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Horrornews.net features daily news, film announcements, film and book reviews, interviews, live podcast shows and a collective of original exclusive articles covering all aspects of the horror industry, below is an interview between Artist Nick Rose and Horrornews.net, republished with permission from artist.
Interview with Nick Rose for Horrorrnews.net
Hey Nick! Thanks for taking the time for us-how are you, and what’s keeping you busiest these days?
Hey George, how are you? I really appreciate Horrornet’s interest in my art and you doing this Interview with me. To answer your questions, I am doing great. These last 2 years have been a constant battle to stay healthy since I was told I have COPD and diabetes. I have finally got myself healthy and much stronger than I was. I feel like I’ve been given a second chance at life, and this time I’m not going to blow it. I exercise when I can, eat a good diet and I gave up smoking and drinking. Now I can see the results and my art career has took off like a rocket and I have the strong desire to live again. I am the happiest I have ever been in my life right now.
As far as art goes, I stay busy as heck. I recently was able to return to my roots and start painting in oils again, and I have been working like a madman ever since. I will go into that more in some of the questions coming up.
I know you’ve had a long trip in the art world, but could you start by giving us the skinny on your earliest inspirations into doing what you do?
Let me start this with I was Goth long before they had a name for it. I was born with a very high IQ of 163 and ever since I can remember I have love anything horror or dark. I can remember seeing the “Wizard of Oz” for the first time when I was 5. The evil witch and her flying monkeys had an impact on me that I can’t explain, but it did change me forever. I remember when I was in the 1st grade and the original “Outer Limits” first came on Television, I was glued to the set every week. My mother didn’t want me to watch the show so I would always sneak to the neighbors house to watch it.
I grew up in a very messed up household. My mother was constantly drunk or drugged out, and the man she was married to, not my father, was a bigot and sadist. I can’t even begin to tell you of all the times he beat my mother and me and of course that had a huge impact on my young mind. I grew up a very nervous and scared child because of him. It also added to the very dark things I would see in my mind.
When I reached Junior High School I started realizing that I wanted to write and draw. At that age my urge to be a writer was much stronger than my desire to draw. I didn’t start drawing on a regular basis until I was in the Army. The stories I wrote where about werewolf’s and vampires. I remember my first essay that I wrote in the 8th grade was about monsters. I had done a ton of research and reading to find real newspaper articles that backed up the existence of such creatures. I was doing “Destination Truth” way back in the 8th grade. Lol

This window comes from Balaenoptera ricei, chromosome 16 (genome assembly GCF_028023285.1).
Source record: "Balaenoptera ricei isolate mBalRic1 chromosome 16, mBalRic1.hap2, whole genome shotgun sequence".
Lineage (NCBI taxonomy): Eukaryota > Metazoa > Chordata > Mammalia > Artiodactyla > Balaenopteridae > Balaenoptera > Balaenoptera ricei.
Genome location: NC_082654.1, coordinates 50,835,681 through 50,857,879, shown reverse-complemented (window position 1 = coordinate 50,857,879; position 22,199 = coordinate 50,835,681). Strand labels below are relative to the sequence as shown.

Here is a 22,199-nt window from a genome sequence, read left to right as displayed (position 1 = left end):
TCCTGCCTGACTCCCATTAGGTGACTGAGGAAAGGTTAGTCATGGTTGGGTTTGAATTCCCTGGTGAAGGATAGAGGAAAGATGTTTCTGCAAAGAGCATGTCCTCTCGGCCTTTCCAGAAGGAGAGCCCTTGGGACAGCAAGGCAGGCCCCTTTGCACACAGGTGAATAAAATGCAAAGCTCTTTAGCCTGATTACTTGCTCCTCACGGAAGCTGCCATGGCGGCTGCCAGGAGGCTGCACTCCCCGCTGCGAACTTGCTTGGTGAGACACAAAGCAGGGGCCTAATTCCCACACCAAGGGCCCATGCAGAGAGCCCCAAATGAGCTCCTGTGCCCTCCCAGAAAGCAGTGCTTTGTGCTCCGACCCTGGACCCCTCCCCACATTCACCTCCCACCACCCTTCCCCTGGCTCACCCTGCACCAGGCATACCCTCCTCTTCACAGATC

I was surrounded by monsters all through my childhood. Real ones and imaginary ones. I had a huge stack of “Famous Monsters of Filmland” and all the universal monster models. I had Frankenstein, The Creature from the Black Lagoon, and the “Curse of the Demon” posters all over my bedroom walls. I can remember the step-father tearing them all off my walls and destroying my models because I was having nightmares. He blamed the posters for the dreams, when in truth, it was him and my mom that where giving me nightmares. My mother pulled a loaded gun on me when I was 9 one night because she was drunk and she wanted me to go to bed. He was drunk too. I lived in terror. So over the years it just became my life, and the darkness was born inside of me. It was the only thing that I could find comfort in, and through the years I started drawing and painting it.
The old school sci fi/horror/fantasy themes seem prevalent in your work, and I know Frank Frazetta was inspirational to you. How much of an influence were people like Frazetta and Ken Kelly to your work?
I think it would be safe to say that all the artist out there close to my age bracket where all very heavily influenced by Frank Frazetta. I was in a community college when the first collection of his work was published. I spent a lot of time in the book stores back then and ran across it one day after school. From there on, I knew I wanted to paint. Nothing else meant so much to me. I knew I had to be an artist from that point on, and the long road began.